03/19/2012 10:54 am ET Updated May 19, 2012

Single Mother: My Search For Something Like A Family

At some point, I don't remember exactly when, I stopped replacing my fraying lacy underwear with new lacy underwear and instead bought packs of three or five single color elastic fit. Along with my sartorial shift, I added a few extra pounds, started spinning, wearing glasses and considered the long term value of a Roth IRA. As for desire, well, that became the domain of my old therapist who wondered aloud where my libidinal urges were hiding. Hiding? I don't think he understood that they had long ago left the building.

This is not another record of being single or of how I came to accept it. I haven't. But I have always wanted to be a mother more than just about anything I have ever wanted. My personal failures or periods of discontent repeatedly eased by my confidence that no matter what, I would be a very good mother.

For years, I inserted myself in families, affixed myself to a regular seat at their dinner tables, loved their children as I would my own and leaned in still further when I heard 'Auntie' Gila. I have seen the sleepless, dazed faces of newborn parents and noted serious hits to otherwise solid marriages. I am not so naïve as to sentimentalize domesticity as a series of charmingly chaotic events, the untangling of which is rewarded at the end of each day with a glass of wine.

I spent a long time living in my own version of an animated cartoon. Just like Bugs Bunny defying the laws of gravity, I flew off the cliff and stayed suspended mid-air. You don't fall down if you don't look down. My drop was quick: a doctor's visit, a conversation about age and fertility and the casual conclusion that using a sperm bank was the most sensible option. Sperm bank, single parent!

In retrospect, this process has been a prolonged stumble through the five stages of grief. Denial, anger, bargaining, depression and acceptance. I lodged well in denial, finding refuge in an imagined certainty where someone would just appear, just so and just because. I silently colluded with well meaning friends who told me reassuring stories of eleventh hour romances, marriages, babies. All that was required of me was to stop looking, because, 'well, you know that's when it will happen!' A sampling of recent movies surely evidence of that very fact.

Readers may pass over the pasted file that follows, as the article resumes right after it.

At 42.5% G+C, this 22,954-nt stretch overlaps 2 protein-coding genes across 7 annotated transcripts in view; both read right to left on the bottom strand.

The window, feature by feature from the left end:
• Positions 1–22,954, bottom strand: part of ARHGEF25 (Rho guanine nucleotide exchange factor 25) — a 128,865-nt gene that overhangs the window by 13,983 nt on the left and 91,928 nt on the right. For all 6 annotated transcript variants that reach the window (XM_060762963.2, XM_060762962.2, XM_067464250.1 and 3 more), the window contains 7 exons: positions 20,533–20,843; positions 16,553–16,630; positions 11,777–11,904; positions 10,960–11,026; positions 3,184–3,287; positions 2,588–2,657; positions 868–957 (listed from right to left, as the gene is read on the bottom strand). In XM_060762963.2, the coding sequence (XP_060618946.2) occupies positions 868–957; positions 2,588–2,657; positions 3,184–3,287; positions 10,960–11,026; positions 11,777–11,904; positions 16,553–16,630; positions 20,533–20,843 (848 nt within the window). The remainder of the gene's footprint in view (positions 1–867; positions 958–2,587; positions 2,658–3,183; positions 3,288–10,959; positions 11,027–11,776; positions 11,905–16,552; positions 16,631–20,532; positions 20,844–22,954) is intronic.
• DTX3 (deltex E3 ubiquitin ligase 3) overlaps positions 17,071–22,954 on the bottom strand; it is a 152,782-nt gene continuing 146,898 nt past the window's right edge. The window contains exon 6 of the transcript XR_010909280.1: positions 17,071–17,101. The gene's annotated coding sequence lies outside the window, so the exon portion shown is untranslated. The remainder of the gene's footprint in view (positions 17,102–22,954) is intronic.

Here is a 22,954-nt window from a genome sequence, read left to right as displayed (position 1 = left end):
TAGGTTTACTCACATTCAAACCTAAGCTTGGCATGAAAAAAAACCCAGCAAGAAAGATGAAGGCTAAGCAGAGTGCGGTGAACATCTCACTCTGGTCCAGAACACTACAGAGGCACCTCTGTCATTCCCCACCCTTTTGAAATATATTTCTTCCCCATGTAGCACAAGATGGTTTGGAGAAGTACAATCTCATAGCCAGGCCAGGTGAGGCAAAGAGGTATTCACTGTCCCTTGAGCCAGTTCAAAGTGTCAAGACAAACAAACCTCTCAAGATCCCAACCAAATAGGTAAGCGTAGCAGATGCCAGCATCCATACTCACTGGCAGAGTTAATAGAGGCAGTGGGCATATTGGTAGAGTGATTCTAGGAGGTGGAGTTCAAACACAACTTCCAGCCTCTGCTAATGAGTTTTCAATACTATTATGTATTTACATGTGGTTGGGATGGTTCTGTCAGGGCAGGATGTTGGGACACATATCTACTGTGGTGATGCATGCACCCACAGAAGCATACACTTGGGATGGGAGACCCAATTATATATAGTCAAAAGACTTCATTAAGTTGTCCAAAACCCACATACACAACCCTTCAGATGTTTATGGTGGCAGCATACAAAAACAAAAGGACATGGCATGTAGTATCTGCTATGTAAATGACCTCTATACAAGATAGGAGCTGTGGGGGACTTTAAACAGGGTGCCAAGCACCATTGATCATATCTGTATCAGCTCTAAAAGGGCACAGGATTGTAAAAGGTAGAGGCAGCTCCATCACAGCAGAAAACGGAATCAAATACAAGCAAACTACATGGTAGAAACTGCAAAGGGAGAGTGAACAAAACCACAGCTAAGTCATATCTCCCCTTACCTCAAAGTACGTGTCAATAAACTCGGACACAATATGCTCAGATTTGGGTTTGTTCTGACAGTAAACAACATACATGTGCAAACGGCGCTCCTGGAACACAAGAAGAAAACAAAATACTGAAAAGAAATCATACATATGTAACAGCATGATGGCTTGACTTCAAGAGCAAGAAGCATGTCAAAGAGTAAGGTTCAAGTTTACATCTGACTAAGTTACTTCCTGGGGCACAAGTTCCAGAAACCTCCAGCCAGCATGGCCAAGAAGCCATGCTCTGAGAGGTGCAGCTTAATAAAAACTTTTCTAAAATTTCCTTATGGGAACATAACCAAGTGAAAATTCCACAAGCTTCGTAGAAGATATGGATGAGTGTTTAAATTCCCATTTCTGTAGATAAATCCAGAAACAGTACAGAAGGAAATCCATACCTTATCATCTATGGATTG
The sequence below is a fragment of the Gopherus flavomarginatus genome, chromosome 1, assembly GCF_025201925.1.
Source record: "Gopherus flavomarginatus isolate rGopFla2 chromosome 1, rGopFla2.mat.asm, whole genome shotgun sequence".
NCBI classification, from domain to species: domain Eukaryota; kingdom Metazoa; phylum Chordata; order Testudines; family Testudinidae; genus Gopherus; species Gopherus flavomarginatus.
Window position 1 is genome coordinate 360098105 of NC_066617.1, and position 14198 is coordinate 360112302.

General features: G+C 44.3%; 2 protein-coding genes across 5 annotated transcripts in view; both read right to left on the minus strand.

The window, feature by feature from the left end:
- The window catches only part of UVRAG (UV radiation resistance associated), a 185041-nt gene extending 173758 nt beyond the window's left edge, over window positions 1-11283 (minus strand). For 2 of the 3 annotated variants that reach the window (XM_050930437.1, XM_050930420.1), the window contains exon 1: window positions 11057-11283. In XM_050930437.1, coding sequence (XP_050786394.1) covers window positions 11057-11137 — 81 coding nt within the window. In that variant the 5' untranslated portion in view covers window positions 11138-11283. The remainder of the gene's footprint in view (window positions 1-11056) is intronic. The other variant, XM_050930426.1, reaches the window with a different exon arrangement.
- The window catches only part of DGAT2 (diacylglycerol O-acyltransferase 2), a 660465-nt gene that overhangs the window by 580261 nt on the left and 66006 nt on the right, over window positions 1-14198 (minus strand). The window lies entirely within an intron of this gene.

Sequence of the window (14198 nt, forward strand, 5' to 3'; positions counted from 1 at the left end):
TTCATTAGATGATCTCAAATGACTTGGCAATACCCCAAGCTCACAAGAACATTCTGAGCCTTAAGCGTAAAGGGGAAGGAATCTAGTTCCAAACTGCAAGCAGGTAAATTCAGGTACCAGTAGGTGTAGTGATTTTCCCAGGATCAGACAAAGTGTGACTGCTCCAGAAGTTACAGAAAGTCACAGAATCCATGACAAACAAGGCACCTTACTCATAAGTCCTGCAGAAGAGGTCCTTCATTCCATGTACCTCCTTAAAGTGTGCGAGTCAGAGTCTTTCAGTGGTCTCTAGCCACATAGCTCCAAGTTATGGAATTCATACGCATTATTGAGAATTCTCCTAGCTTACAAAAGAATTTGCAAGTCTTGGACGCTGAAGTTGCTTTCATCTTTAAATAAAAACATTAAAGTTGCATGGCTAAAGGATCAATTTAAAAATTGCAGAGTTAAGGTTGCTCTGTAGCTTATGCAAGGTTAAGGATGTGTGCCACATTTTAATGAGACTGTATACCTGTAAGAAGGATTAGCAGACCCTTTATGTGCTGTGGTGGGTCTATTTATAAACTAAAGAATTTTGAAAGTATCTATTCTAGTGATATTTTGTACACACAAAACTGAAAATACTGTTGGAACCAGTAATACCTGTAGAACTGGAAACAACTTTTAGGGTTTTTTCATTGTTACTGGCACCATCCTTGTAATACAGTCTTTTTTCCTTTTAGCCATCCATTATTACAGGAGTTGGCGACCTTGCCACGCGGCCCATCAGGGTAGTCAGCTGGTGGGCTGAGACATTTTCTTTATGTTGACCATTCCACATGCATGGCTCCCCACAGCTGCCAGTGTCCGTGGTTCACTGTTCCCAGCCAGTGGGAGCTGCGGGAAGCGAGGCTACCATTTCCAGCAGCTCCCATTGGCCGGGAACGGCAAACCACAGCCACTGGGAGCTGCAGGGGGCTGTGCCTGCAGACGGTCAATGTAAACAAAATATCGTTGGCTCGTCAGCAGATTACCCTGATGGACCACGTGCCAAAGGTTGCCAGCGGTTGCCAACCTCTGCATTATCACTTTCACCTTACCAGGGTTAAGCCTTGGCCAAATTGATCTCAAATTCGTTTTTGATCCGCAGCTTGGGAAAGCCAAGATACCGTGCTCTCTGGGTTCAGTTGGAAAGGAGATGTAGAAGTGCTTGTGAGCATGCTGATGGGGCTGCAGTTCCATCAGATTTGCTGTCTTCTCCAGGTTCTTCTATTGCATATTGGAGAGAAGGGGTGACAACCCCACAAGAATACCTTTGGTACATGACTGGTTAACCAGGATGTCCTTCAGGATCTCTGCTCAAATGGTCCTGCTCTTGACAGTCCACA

I cried a lot of heavy, self -pitying tears. I turned my face from pregnant women and excused myself from baby showers. I was despondent and immobilized. My anger was directed at my family, Los Angeles, the guy I wasn't interested in who ended it first. Even the 'Single Mothers by Choice' network became a target of my contempt: I would never join a club whose very name seemed to announce defeat.

My way into 'acceptance' began with an unsuccessful stop at the prenatal section of the health food store. I consulted the sales associate but left the bottle at the checkout counter and rushed out in tears. Radical Acceptance is a concept with roots in eastern meditative practice. Sometimes problems can't be solved or certain facts can't be changed but we can change our relationship to them. By repeatedly choosing to stand in the present, we can learn to accept and tolerate painful experiences as a part of living. I had been looking for that light switch moment but instead, had to reconcile with this pendulum effect: sometimes it felt as though I was walking backwards but mostly side to side. Several weeks later, I went back and bought the bottle.